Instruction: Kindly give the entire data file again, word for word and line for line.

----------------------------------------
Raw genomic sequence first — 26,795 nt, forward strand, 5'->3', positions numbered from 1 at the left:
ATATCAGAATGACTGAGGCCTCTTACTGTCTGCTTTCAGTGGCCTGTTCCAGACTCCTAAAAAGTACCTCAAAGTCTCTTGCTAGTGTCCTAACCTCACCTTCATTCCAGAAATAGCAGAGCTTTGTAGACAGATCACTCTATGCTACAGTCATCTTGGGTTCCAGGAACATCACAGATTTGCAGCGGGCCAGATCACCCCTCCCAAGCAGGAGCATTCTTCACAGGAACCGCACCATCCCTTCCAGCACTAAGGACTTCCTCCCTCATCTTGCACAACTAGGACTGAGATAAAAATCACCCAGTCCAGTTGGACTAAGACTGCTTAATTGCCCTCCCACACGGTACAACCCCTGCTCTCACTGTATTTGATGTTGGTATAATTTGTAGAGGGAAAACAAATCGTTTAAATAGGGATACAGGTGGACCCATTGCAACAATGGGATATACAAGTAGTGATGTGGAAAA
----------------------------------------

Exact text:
Raw genomic sequence first — 26,795 nt, forward strand, 5'->3', positions numbered from 1 at the left:
ATATCAGAATGACTGAGGCCTCTTACTGTCTGCTTTCAGTGGCCTGTTCCAGACTCCTAAAAAGTACCTCAAAGTCTCTTGCTAGTGTCCTAACCTCACCTTCATTCCAGAAATAGCAGAGCTTTGTAGACAGATCACTCTATGCTACAGTCATCTTGGGTTCCAGGAACATCACAGATTTGCAGCGGGCCAGATCACCCCTCCCAAGCAGGAGCATTCTTCACAGGAACCGCACCATCCCTTCCAGCACTAAGGACTTCCTCCCTCATCTTGCACAACTAGGACTGAGATAAAAATCACCCAGTCCAGTTGGACTAAGACTGCTTAATTGCCCTCCCACACGGTACAACCCCTGCTCTCACTGTATTTGATGTTGGTATAATTTGTAGAGGGAAAACAAATCGTTTAAATAGGGATACAGGTGGACCCATTGCAACAATGGGATATACAAGTAGTGATGTGGAAAA